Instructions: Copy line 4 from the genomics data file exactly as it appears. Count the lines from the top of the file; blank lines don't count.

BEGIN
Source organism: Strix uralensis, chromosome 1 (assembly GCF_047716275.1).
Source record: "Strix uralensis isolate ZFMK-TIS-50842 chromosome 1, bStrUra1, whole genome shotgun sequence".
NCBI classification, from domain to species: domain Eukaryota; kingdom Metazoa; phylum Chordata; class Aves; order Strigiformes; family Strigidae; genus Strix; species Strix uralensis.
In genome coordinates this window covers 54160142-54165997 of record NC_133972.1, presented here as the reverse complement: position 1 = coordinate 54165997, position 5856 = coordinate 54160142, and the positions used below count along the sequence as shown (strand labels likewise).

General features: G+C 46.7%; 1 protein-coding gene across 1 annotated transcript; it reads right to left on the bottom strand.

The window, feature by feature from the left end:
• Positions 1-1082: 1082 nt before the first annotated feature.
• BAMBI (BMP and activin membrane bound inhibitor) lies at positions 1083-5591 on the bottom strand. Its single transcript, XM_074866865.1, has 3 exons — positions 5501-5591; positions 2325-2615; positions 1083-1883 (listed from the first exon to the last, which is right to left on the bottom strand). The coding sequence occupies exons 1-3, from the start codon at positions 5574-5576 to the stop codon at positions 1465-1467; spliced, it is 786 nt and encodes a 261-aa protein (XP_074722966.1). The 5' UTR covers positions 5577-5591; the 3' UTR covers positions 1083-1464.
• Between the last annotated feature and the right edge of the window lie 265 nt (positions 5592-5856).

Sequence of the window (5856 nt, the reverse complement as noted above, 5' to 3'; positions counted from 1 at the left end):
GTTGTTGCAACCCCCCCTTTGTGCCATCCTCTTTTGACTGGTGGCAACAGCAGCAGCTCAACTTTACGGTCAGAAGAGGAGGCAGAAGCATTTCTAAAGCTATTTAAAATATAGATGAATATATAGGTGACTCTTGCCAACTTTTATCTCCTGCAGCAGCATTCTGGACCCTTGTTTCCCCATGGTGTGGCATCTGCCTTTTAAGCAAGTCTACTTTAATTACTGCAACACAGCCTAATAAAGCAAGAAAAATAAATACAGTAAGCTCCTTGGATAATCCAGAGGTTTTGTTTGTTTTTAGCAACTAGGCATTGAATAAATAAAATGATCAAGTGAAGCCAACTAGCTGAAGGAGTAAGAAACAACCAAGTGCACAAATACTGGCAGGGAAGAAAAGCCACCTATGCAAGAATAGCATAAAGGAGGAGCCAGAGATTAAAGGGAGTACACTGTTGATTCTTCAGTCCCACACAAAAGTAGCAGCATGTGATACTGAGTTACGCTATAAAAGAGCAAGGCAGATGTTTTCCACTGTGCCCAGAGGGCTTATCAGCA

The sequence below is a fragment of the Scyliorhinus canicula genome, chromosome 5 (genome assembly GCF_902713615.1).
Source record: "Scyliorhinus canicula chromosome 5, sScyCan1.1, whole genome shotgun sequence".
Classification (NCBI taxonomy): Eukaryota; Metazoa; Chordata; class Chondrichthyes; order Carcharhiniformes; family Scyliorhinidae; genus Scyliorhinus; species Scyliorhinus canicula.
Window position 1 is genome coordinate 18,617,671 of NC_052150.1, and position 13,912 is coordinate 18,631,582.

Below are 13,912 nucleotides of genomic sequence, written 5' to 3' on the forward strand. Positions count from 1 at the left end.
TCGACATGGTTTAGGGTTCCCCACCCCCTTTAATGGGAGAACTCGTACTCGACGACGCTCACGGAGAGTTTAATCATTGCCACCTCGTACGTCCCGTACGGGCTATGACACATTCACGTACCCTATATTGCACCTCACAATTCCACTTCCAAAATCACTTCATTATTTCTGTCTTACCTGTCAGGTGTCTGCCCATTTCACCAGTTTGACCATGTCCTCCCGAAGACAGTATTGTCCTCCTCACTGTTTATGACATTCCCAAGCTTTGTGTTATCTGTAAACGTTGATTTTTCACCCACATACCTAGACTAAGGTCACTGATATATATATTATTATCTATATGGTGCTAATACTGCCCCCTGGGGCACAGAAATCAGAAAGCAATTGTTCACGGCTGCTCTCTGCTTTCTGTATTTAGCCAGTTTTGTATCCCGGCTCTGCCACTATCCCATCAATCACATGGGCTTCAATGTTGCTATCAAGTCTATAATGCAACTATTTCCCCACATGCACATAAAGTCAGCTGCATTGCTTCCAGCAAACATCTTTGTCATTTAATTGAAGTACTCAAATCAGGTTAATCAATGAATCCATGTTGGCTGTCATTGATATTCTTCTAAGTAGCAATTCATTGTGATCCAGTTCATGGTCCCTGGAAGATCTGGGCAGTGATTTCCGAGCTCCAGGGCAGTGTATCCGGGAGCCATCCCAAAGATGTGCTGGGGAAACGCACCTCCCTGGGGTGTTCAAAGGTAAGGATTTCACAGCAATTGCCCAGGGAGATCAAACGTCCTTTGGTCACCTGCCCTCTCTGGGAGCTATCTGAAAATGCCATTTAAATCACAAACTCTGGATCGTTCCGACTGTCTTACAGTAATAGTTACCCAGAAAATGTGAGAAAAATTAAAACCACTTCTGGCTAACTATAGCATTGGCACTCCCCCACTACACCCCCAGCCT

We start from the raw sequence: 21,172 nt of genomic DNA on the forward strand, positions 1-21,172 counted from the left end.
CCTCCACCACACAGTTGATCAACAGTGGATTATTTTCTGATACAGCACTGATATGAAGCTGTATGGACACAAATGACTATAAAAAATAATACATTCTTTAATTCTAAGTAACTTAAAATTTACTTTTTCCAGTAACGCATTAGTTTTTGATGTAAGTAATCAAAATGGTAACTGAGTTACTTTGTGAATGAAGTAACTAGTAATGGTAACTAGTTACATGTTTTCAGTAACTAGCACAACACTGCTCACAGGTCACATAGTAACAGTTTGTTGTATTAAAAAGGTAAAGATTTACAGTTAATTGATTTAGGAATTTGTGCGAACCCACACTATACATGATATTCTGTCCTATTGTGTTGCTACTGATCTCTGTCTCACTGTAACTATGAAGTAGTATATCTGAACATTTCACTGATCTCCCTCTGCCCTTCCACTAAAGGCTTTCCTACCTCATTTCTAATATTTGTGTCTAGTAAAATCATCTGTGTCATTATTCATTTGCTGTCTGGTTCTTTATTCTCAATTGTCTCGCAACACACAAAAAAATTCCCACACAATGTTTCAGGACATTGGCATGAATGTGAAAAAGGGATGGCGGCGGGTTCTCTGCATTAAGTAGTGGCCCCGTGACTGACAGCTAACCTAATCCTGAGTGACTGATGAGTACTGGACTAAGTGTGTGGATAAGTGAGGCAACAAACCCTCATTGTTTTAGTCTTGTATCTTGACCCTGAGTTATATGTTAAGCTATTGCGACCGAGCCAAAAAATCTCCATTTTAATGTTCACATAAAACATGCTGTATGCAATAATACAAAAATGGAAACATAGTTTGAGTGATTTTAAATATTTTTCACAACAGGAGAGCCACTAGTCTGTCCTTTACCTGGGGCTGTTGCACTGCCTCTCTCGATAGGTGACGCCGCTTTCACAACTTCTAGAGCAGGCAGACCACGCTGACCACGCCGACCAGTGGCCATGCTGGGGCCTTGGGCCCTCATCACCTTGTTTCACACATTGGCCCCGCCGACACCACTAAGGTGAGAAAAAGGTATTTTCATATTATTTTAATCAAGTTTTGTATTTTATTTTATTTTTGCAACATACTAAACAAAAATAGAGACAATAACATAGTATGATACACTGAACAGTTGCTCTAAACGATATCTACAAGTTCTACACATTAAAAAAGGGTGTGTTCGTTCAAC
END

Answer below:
In genome coordinates this window covers 54160142-54165997 of record NC_133972.1, presented here as the reverse complement: position 1 = coordinate 54165997, position 5856 = coordinate 54160142, and the positions used below count along the sequence as shown (strand labels likewise).